• Opera Review: Community delivers delightful 'Magic Flute'
    By Jim Lowe
     | September 03,2012
     
    Jim Lowe/Staff photo

    Alex Vithum was Papageno and Miranda Scott played Pamina in the Echo Valley Community Arts production of “The Magic Flute.”

    MONTPELIER — “The Magic Flute,” though truly one of the great operas, is a bit of a comic book affair, for it is beautiful fantasy — set to some of the most sublime music of all time.

    Echo Valley Community Arts closed a production of Mozart's popular opera Saturday at Christ Episcopal Church that was pretty amazing.

    Community opera is fraught with danger as it frequently doesn't sound all that good in the hands of professionals. Saturday's performance, which did include a couple of young professionals, certainly couldn't compete with any of the area's professional companies — but it was a delight!

    “The Magic Flute” was written for the vaudeville stage, rather than an opera house. That doesn't mean that the music is any less sophisticated than his “Don Giovanni,” but it was written for broad entertainment and in the native language of German. Echo Valley appropriately performed the work in English.

    Prince Tamino, finding himself in a strange land, is attacked by a monster and passes. Although he is saved by the seemingly nice Three Ladies, he awakens to the arrival of the happy-go-lucky but lonely bird-catcher Papageno, who takes credit for the kill. The Ladies return, padlock Papageno's lying mouth, and their boss follows.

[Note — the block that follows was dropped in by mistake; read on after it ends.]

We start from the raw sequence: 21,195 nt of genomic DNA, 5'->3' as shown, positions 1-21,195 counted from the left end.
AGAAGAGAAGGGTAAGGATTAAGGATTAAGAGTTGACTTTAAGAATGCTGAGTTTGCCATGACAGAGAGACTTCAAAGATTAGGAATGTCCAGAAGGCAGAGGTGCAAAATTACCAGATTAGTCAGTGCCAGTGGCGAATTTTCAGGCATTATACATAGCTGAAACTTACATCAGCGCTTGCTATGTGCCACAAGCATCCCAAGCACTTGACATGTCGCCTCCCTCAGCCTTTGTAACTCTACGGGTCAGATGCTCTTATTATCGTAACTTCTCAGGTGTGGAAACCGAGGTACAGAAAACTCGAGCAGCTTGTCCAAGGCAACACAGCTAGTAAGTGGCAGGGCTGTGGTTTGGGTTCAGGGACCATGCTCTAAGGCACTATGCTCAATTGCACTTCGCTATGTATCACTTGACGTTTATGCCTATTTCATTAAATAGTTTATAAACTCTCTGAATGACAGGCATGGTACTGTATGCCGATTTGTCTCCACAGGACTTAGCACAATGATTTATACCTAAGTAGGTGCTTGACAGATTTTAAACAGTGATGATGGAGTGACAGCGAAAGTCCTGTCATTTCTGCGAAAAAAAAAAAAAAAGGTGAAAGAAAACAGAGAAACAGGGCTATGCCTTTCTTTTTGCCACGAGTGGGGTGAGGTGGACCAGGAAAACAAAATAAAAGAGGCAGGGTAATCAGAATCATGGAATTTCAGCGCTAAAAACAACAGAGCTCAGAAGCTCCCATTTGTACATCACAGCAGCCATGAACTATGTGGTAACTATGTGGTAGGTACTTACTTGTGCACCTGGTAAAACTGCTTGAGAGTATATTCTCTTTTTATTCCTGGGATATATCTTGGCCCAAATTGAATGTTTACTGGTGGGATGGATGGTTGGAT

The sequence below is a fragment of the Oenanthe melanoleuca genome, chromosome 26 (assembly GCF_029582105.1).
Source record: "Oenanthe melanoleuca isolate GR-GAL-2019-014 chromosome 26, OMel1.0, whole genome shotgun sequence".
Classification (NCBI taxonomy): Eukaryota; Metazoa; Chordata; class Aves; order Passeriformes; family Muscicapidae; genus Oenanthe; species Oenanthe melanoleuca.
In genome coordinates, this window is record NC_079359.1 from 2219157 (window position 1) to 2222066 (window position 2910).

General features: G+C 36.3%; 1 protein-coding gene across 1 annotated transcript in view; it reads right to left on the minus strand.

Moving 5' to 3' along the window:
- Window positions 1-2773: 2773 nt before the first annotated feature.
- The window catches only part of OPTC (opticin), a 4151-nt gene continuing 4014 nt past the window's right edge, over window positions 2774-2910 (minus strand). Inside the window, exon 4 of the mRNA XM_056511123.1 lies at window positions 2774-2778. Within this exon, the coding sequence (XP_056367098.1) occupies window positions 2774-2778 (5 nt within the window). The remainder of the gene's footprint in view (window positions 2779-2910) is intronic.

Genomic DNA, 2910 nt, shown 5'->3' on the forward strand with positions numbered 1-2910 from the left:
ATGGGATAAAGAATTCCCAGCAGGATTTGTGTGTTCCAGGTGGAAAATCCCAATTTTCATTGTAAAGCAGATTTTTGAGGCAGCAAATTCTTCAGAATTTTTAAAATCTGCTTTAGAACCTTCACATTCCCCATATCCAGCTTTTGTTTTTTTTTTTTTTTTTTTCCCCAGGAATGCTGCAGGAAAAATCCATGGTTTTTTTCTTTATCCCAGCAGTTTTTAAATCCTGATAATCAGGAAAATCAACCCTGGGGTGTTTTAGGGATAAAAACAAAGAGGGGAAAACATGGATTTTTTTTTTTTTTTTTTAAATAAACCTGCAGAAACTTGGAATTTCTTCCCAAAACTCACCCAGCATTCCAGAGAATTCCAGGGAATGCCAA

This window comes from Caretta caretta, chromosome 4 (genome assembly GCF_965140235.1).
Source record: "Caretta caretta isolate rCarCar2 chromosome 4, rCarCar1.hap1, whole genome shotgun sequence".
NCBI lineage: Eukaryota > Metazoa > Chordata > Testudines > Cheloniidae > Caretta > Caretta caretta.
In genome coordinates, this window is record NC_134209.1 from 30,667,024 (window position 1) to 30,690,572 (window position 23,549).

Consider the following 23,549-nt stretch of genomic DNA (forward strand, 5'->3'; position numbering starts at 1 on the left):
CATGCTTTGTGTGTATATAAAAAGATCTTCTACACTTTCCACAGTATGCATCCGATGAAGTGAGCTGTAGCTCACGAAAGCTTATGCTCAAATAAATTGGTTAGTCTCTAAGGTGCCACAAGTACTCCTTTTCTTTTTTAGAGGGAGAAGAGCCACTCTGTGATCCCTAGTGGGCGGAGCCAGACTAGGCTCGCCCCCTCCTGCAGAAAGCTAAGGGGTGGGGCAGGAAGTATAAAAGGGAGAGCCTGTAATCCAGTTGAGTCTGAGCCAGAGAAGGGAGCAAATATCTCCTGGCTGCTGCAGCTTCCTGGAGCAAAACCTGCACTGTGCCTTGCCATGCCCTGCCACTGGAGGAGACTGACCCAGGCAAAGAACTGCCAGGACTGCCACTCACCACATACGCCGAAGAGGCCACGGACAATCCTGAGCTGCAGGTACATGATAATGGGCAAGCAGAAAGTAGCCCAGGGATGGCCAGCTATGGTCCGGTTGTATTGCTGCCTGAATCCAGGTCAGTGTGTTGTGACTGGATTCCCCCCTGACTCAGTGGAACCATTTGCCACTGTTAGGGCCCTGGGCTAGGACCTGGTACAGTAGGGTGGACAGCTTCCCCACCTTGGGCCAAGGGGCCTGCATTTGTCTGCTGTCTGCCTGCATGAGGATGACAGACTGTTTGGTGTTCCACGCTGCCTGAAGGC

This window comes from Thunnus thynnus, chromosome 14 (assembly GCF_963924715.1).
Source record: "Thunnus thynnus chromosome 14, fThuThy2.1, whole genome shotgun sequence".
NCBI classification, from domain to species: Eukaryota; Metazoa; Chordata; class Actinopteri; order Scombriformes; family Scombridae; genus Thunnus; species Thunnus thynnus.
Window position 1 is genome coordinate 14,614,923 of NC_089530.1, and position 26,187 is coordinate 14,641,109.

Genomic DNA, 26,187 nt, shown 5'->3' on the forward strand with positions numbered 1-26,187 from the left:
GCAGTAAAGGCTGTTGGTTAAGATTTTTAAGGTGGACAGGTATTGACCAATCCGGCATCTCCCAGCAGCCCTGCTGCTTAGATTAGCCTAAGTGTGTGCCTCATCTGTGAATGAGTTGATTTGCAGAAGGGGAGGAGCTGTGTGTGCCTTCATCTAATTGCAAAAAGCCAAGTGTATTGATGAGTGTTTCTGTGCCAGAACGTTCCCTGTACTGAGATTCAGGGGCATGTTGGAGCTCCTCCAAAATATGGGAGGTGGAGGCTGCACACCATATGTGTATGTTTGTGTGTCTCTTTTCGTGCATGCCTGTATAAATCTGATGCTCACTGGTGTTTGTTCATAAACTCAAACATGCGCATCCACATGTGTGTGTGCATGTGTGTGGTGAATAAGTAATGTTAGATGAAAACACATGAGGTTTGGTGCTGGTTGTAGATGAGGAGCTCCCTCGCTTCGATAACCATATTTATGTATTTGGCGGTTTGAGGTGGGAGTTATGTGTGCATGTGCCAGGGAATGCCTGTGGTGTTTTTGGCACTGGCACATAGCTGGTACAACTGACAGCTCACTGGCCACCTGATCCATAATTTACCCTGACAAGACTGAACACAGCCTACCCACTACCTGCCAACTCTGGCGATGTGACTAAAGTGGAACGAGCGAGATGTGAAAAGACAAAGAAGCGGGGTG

The Queen of the Night offers Tamino the hand of her daughter, Princess Pamina, if he will rescue her from the evil Sirastro. Tamino and Papageno, his chattering mouth now released, head off on their quest.

    From there, it gets pretty complicated. It turns out that Sirastro isn't so evil after all, and is protecting Pamina, who has become a pawn in a power struggle. But, Pamina is being guarded by Sirastro's mignon Monostatos, who wants her for himself. Of course, as only in fairytales, Tamino gets his Pamina, and Papageno his Papageno, and they live happily ever after.

    Kevin Ginter, a young Vermont tenor beginning a professional career, was a sympathetic and an unusually macho Tamino. Alex Vitzhum, a warm-voiced baritone studying voice at Bard, was a charming and funny as the reluctant Papageno. Miranda Scott, a light-voiced lyrical soprano studying acting at Hartt, was most sympathetic as the deeply passionate Pamina.

    Bass Stephen Falbel sang beautifully and lyrically as Sirastro, while soprano Ellen Blachly was a fiery Queen of the Night, nailing some amazing high notes. (She really should return to singing regularly.) Still, the most consistent singer was tenor Justin Rowe, who delivered a beautifully lyrical performance as Monastatos.

    The singers were backed up by an amazingly consistent and accurate instrumental ensemble, conducted by Diane Holland, made up local professionals and a few high school students. They sounded great.

    Directed by Naomi Flanders, the storytelling, save for a few odd choices (how could Tamino play the flute by waving it in the air?), was charming and great fun. Artist Nicholas Hecht's gorgeous storybook set completed magic.

    Flanders and her Echo Valley Community Arts are to be congratulated on creating a thoroughly — and often beautiful — “Magic Flute.”

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